CHINA. UNITED STATES. CYBERSECURITY. Tik for tat.
A Chinese social media platform sues Montana
ByteDance's subsidiary TikTok filed a suit in the Montana District Court on Monday over the state's ban on the social media app. TikTok said the ban violated First Amendment rights and the US Constitution's commerce clause.
INTELLIGENCE. The Republican state’s ban rested more on political than legal or security foundations. Still, even if the prohibition is overturned as expected, it only highlights the West’s growing concerns over Beijing’s use of data and the potential for social media to be manipulated by foreign adversaries. For hawks in the Republican Party, the timing is awkward, one week after the release of the Justice Department's excoriating report on the FBI's probe into alleged Russian interference in the 2016 election. While disinformation does work (see above), proving it is hard.
FOR BUSINESS. The battle over data privacy and manipulation is a growing front in US-China competition. Establishing defensible grounds to ban apps like TikTok will take time but will happen, as strategic logic almost always trumps free expression or commerce. Such moves will bolster fears of a ‘splinternet’ between East and West.
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CHINA. UNITED STATES. INVESTMENT. Later, alligator.
Another red state risks a Chinese ban being overturned.
Chinese citizens living in Florida on Monday sued the state over legislation to restrict their ownership of real estate. Governor Ron DeSantis, who is expected to soon announce his candidacy for president, signed the law on 8 May.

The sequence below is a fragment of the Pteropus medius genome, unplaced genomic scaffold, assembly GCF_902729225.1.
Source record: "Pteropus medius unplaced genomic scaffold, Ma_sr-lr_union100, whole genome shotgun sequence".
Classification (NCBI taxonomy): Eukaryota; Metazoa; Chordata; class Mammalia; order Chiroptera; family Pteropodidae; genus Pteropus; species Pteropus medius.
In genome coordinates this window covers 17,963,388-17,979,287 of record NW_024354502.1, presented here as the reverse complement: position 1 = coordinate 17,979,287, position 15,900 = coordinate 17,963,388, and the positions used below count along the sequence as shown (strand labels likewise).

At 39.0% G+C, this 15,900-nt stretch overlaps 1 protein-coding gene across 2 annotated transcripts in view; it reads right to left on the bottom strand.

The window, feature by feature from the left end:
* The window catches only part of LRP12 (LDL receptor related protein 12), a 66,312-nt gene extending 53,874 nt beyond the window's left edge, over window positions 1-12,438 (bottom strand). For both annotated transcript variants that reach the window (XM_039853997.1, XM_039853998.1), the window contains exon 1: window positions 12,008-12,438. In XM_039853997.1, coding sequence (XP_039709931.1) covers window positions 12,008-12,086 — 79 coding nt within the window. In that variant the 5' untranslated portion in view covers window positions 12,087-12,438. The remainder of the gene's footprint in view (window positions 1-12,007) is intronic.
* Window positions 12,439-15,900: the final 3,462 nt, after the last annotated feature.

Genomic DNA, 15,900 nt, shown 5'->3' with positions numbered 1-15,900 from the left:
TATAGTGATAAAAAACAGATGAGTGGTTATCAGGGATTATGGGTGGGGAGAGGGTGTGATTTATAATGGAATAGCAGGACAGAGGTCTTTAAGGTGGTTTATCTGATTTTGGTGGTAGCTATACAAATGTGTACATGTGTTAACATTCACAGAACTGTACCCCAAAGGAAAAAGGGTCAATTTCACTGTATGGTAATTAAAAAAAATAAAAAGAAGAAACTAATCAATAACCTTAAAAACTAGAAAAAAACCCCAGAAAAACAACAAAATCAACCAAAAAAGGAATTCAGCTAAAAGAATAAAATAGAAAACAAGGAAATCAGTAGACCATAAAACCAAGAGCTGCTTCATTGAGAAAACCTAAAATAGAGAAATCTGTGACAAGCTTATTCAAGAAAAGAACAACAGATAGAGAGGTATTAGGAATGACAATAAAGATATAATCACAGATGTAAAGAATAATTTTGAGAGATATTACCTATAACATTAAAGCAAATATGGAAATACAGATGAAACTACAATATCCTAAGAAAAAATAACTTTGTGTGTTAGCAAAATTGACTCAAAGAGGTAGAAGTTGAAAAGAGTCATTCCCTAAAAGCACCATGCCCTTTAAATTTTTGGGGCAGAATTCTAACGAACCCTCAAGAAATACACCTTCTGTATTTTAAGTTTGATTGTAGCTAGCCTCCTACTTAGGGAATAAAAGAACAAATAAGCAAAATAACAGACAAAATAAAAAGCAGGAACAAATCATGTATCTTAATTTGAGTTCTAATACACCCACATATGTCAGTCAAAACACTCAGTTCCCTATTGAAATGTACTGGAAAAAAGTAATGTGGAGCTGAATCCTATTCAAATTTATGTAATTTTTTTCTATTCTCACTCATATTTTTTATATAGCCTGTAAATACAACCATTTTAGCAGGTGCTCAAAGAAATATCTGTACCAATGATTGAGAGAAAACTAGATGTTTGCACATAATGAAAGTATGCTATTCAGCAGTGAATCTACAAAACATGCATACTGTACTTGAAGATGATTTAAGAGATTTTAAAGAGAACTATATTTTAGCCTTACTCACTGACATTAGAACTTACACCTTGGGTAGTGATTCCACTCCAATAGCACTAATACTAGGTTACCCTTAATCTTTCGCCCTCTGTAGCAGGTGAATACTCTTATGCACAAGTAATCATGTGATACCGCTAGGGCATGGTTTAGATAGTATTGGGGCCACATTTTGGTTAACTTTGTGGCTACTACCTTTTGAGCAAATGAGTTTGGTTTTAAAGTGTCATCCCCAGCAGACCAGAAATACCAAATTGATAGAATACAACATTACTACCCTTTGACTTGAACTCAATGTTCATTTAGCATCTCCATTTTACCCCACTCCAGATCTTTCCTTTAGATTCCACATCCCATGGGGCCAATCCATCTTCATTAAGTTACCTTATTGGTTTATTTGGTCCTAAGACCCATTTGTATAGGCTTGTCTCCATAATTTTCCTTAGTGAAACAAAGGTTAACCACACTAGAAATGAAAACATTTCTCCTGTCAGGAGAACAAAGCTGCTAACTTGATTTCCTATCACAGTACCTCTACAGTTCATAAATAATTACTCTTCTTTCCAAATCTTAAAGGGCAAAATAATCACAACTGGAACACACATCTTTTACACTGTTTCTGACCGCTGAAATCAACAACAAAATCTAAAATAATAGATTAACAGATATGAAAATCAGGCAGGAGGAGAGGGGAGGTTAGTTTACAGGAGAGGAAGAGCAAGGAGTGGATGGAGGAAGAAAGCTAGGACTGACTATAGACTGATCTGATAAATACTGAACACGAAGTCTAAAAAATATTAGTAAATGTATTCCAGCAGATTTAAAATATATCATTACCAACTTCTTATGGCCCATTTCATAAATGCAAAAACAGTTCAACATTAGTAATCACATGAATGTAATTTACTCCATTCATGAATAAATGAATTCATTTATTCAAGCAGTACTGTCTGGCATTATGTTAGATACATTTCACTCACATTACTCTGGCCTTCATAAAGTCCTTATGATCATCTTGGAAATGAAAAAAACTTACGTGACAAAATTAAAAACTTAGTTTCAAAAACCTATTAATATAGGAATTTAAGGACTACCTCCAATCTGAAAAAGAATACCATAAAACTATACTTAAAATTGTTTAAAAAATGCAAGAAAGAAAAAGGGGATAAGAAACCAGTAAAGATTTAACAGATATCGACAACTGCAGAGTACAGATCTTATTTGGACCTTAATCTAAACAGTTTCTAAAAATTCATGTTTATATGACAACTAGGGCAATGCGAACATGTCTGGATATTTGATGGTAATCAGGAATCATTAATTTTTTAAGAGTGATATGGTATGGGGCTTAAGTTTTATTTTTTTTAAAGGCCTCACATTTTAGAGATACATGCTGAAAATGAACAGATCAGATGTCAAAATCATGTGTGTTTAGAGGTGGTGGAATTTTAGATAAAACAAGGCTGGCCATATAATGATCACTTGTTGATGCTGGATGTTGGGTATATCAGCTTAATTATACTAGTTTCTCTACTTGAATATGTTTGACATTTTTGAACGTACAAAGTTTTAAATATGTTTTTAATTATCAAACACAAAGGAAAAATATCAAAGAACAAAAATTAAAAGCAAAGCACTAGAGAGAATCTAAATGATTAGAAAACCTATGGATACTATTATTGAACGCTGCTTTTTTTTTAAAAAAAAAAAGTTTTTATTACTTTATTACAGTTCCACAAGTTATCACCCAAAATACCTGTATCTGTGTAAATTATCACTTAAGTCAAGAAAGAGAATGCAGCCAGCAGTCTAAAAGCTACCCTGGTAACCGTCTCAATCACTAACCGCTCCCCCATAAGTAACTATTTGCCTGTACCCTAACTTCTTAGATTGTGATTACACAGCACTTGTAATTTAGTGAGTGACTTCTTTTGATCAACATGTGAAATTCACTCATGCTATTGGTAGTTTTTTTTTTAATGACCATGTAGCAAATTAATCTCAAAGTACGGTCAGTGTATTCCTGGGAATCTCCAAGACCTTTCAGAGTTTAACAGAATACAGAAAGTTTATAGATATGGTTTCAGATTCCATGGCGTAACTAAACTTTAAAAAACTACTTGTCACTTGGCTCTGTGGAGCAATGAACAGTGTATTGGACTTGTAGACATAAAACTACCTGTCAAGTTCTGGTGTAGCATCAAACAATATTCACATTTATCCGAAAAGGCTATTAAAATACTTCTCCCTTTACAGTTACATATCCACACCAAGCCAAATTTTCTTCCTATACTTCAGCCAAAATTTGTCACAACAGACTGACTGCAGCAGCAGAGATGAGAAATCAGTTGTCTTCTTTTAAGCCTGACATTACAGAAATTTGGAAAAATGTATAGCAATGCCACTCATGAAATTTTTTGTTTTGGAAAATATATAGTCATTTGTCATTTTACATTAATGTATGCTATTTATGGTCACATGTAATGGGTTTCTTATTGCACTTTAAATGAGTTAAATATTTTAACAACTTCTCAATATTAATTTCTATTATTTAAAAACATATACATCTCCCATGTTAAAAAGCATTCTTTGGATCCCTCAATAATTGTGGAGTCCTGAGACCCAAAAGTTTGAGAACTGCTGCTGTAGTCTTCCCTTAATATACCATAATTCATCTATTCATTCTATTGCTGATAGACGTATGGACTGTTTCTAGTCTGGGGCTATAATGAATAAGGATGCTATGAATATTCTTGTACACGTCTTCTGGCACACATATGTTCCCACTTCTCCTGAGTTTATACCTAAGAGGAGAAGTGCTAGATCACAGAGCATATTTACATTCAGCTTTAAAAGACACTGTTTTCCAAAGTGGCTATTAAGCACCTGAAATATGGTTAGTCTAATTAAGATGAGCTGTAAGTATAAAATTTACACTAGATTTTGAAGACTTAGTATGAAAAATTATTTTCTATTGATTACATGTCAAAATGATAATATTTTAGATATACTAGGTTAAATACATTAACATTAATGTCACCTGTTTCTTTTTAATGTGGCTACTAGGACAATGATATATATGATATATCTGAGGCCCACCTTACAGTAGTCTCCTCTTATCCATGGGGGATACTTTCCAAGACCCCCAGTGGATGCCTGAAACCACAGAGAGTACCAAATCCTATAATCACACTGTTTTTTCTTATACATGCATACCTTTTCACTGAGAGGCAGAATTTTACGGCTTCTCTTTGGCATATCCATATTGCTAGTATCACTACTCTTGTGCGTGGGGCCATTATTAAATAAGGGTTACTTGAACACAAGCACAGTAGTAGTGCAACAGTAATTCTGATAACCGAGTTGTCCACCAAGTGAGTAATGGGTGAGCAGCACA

INTELLIGENCE. Since the land boom of the 1920s, Florida's economy has relied on real estate investment, much of it from overseas. Amid a culture war with Disney and the education sector, DeSantis is hoping that by outflanking Donald Trump on national security fears, he can secure the Republican nomination. The danger, however, is that a court decision in the plaintiffs’ favour will only prove his legislation’s invalidity (and his incompetence). Foreign ownership bans are not impossible – many use them, including China – but the path is as muddy as a Florida swamp.
FOR BUSINESS. Bans on Chinese residential property ownership in Australia did not have the price effect the market feared (or hoped). The impact of US bans will similarly be more political than financial. Still, the growing prevalence globally of security-derived laws is hampering cross-border investment and will have unintended consequences.
INDIA. IRAN. AUSTRALIA. INDONESIA. Go east.